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Old 04-03-2016, 03:56 AM   #15
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Quote:
Originally Posted by toothpull View Post
Over the GG today both directions not towing my Friend however. Road and tunnels all good with no obvious restrictions. I don't see any problems towing here but of course avoid rush hours!
From the GG did you continue south to check out the tunnels leading to Route 1 -- under the Presidio -- toward 19th Ave. and I-280 which goes down the Peninsula to San Jose? [the reverse of the route suggested a few days ago] Or did you head toward downtown SF (east) after you crossed the bridge?

It would be helpful for everyone to know if the southbound tunnels under the Presidio are new, and if they are open to RV and trailer traffic, as this would be a far simpler path to go back south IMO, given that you are just a little north of the Golden Gate Bridge. Returning via the East Bay and I-680 or another route seems like "The Long Way Back to Pasa Robles." [sounds like the beginning of a new screenplay!]

Or maybe you are continuing north to Washington and home?

Thanks for the update and Happy Trails!

Peter
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Old 04-07-2016, 12:48 PM   #16
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Thanks SiennaGuy for the answer about the MacArthur Tunnel. With it being OK for RV's it seems like the easiest southbound route from Larkspur RV park to Pasa Robles would have been via the GGB and this tunnel to I-280 to San Jose, then south on 101 IMO.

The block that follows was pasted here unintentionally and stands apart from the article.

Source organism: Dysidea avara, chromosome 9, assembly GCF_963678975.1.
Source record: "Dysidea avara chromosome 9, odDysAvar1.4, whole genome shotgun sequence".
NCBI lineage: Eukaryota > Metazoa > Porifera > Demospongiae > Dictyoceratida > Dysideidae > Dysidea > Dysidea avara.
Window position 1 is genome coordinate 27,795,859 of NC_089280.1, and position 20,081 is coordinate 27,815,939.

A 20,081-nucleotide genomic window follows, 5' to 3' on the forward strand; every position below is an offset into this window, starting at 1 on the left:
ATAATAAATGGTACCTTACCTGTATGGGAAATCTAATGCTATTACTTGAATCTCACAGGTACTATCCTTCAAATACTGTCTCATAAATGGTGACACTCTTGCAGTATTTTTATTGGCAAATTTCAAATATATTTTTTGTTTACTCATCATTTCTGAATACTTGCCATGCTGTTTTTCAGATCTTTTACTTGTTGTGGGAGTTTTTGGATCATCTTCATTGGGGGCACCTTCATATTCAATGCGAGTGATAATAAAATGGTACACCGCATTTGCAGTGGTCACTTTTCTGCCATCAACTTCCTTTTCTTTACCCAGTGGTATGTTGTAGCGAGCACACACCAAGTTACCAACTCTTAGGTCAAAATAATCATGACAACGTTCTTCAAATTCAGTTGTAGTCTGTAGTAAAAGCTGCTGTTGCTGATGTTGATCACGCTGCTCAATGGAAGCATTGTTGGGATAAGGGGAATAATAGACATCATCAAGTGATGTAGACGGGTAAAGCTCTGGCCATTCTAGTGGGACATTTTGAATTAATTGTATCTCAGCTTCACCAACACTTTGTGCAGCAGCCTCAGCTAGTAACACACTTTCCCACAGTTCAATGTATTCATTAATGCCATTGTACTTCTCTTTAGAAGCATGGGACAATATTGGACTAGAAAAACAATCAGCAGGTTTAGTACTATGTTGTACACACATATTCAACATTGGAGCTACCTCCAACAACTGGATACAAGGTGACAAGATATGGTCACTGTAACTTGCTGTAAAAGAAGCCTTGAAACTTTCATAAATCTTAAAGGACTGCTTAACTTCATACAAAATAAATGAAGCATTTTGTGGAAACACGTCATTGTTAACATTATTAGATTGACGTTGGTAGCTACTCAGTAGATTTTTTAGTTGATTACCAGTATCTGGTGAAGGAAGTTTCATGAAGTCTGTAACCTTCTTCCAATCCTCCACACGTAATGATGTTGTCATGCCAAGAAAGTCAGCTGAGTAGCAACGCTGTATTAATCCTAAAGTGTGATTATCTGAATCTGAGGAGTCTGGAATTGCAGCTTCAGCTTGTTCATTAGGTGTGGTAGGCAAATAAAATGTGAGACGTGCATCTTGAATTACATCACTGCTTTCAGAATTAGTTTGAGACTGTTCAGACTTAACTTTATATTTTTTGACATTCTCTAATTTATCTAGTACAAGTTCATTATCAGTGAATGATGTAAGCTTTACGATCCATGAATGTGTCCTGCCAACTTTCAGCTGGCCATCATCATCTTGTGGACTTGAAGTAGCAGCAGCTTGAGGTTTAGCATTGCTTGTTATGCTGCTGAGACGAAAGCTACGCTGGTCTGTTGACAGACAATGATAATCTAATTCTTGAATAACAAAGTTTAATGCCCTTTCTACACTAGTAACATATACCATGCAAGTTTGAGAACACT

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Old 04-07-2016, 01:15 PM   #17
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Here's an expanded message. I deleted the one the Otra15 replied to include more info.

Quote:
Originally Posted by OTRA15 View Post
From the GG did you continue south to check out the tunnels leading to Route 1 -- under the Presidio -- toward 19th Ave. and I-280 which goes down the Peninsula to San Jose? [the reverse of the route suggested a few days ago] Or did you head toward downtown SF (east) after you crossed the bridge?

It would be helpful for everyone to know if the southbound tunnels under the Presidio are new, and if they are open to RV and trailer traffic, as this would be a far simpler path to go back south IMO, given that you are just a little north of the Golden Gate Bridge.
There are several tunnels under the Presidio. One set of them connects the Golden Gate Bridge to Richardson Ave. and then to Lombard St. (Highway 101). There are northbound tunnels and seperate southbound tunnels. These are known as the the Doyle Drive (or "Presidio Parkway") tunnels and they recently opened. An RV shouldn't be a problem. Here's the photo that I posted earlier.